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Core modules

  • Module content:

    This module introduces students to key conceptual vocabularies, as well as selected theoretical paradigms and scholarly works in order to facilitate an understanding of some of the current debates, innovations and controversies in the field. A balance is struck between classic and contemporary social theory, and an emphasis is placed on questions of textuality, canonicity and interdisciplinarity in shaping conversations about social theory and its significance for research, thought and politics. 

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  • Module content:

    This module examines theoretical explanations of globalisation. In doing so its primary goal is to explore ways in which capital in the era of the end of history is compelling us to rethink sociology as a science of the present. The module begins with theoretical discussions in order to lay the ground for talk about development as a process of incorporating (in this case) Africa into the global world system. The module further studies changes brought about by globalisation to the nation-state system, work and gender relations. It also examines nationalism and ethnicity as specific features of capitalism in the era of the end of history.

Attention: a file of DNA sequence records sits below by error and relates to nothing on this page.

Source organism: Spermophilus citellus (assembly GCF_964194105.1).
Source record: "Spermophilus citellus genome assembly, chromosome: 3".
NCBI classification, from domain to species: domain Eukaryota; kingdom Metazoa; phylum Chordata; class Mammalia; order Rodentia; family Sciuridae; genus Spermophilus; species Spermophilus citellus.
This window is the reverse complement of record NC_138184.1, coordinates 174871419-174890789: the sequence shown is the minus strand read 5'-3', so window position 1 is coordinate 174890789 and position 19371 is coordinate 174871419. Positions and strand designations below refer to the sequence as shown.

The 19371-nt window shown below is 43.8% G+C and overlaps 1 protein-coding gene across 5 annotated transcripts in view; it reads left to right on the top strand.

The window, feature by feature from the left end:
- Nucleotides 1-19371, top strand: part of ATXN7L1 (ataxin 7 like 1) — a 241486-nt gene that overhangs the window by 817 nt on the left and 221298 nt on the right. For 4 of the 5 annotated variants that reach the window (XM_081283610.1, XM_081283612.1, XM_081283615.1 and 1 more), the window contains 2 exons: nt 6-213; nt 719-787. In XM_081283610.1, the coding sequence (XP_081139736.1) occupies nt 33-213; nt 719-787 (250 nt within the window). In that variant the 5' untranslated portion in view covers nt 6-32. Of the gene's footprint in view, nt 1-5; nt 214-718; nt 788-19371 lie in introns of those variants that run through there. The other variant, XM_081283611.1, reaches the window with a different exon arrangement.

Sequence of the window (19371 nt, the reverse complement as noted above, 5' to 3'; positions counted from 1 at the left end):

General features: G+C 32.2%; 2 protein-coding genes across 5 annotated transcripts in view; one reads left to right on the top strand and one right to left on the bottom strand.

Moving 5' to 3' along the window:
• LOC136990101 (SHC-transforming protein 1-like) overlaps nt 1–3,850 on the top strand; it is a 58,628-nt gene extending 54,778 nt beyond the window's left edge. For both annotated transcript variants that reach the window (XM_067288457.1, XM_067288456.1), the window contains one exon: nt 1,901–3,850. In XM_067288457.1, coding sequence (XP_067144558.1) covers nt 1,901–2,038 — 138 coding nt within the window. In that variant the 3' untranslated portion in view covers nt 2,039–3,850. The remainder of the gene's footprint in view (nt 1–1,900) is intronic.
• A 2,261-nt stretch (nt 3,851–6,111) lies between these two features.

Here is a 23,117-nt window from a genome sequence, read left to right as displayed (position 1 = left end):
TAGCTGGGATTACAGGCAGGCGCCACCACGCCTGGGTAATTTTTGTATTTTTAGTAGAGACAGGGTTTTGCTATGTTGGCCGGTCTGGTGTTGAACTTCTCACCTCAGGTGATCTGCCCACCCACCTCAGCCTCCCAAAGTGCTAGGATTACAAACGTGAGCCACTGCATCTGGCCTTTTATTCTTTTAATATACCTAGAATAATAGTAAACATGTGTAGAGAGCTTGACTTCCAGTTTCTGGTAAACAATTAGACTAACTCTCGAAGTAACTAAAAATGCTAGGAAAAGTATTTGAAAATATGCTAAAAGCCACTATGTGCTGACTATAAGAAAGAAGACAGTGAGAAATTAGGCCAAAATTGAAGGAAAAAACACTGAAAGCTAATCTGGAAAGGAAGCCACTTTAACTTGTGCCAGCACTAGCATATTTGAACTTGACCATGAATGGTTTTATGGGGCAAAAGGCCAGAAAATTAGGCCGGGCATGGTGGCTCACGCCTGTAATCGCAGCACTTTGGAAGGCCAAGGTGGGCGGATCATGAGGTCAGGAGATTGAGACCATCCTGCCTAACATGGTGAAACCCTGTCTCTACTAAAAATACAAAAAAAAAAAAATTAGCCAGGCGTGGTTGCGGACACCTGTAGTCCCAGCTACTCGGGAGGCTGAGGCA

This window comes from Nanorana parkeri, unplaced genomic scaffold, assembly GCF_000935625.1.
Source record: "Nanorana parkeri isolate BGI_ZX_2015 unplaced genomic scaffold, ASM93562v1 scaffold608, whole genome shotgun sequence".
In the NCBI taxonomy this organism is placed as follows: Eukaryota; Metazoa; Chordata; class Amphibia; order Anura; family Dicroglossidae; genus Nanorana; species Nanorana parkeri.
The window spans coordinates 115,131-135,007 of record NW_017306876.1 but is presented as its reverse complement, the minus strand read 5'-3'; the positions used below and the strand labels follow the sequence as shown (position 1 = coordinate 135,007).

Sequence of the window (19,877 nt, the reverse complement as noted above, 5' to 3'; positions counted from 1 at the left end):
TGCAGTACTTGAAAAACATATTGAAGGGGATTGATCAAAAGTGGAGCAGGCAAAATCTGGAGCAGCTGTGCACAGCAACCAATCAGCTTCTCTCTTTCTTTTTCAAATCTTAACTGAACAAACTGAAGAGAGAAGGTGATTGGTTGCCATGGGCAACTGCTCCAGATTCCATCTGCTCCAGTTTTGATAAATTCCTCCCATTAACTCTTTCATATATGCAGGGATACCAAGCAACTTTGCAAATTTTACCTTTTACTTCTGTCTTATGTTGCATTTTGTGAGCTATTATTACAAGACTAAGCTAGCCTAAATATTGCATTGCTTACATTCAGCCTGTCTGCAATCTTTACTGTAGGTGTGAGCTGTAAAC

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  • Module content:

    This module takes a sociological approach to understanding and interrogating South African society. It begins by looking at some of the debates and discussions about Sociology in South Africa. It then reviews and debates key issues in order to understand the political economy of Apartheid. Finally it looks at some key debates associated with post-apartheid South Africa. 

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Elective modules

  • Module content:

    Gender is an important concept in our everyday encounters as it informs part of our identity. National identity documents, for instance, place a major significance on our gender status. Gender differences define how women and men are treated by different institutions in society. This programme is therefore aimed at exposing students to different theories as well as literature on gender and gender inequalities. In addition, the course explores our everyday experiences of gender to develop a better understanding of gender and the meanings it takes on in society, including they ways in which race, class and geographical location influence these experiences.